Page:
Compared to the Uluru journey, the accommodation in Hong Kong and Japan is much more luxurious. We slept on beds or futons and stayed mostly in rented apartments booked through Airbnb. This website offers very competitively priced accommodation although prices and standards vary, so do make comparisons before booking. Also, check how to get to the accommodation as well. This can be very tricky and costly if you have to transfer to the taxi or bus/subway to get there. Very often, we planned our next stop only about two to three days ahead. I know many people are uncomfortable with the idea of not knowing where you will sleep the day after next but if you avoid the peak season, accommodations are aplenty. This gives us the flexibility to decide if we want to stay longer at one place. The apartments in Japanese cities are very small, often about 25-40sqm. Although clean, the space is very tight for a family of four, unlike the 200sqm kind of houses we are used to in Melbourne suburbs. We do love the Japanese baths though and the way their bathrooms are so well insulated.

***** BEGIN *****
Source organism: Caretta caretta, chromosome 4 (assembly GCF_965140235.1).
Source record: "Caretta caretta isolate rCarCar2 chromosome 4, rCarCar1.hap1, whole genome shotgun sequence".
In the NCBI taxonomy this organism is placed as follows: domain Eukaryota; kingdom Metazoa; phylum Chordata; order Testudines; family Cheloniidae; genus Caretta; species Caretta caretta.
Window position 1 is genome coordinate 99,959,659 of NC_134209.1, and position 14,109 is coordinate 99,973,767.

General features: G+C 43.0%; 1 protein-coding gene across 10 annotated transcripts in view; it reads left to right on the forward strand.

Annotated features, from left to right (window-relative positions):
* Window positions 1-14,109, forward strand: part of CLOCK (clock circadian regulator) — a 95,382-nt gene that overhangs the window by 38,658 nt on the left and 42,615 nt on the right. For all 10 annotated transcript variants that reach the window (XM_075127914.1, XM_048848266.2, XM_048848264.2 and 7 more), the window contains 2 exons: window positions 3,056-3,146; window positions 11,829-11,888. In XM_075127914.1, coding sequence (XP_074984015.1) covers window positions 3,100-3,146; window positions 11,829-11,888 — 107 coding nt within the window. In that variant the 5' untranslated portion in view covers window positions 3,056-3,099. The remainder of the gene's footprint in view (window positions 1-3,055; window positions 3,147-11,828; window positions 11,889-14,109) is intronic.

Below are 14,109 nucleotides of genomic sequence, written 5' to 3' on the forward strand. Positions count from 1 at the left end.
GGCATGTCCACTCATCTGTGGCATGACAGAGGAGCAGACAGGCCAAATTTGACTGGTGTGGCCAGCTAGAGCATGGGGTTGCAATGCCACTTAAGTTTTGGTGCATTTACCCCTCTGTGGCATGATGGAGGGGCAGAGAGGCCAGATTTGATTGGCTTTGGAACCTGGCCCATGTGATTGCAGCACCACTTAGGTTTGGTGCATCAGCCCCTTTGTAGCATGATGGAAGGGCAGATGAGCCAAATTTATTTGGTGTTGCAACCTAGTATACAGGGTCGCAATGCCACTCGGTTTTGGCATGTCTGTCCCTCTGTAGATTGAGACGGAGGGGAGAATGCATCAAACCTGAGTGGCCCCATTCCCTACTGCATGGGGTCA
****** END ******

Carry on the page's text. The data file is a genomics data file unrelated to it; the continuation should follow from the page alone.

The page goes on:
After the first three nights stopover in Hong Kong, where my sons fell in love with the Cantonese style of breakfast, we flew to Fukuoka to begin the Japanese leg of our journey. Unlike Hong Kong, where I can speak Cantonese, my Japanese is atrocious. Although I can read Hiragana and some Kanji words, which are Chinese characters with similar meanings but different pronunciation, so we can sometimes guess its meanings. Also, some of the Japanese, especially the railway staff can speak English and there are English words on most signages as well, so that really helped. Language is a barrier but amazingly we managed to get there, including getting off at all the right stops. Many of our interactions are with machines too, such as ordering food through vending machines that dispenses your food ticket, getting change on board a bus and buying subway tickets.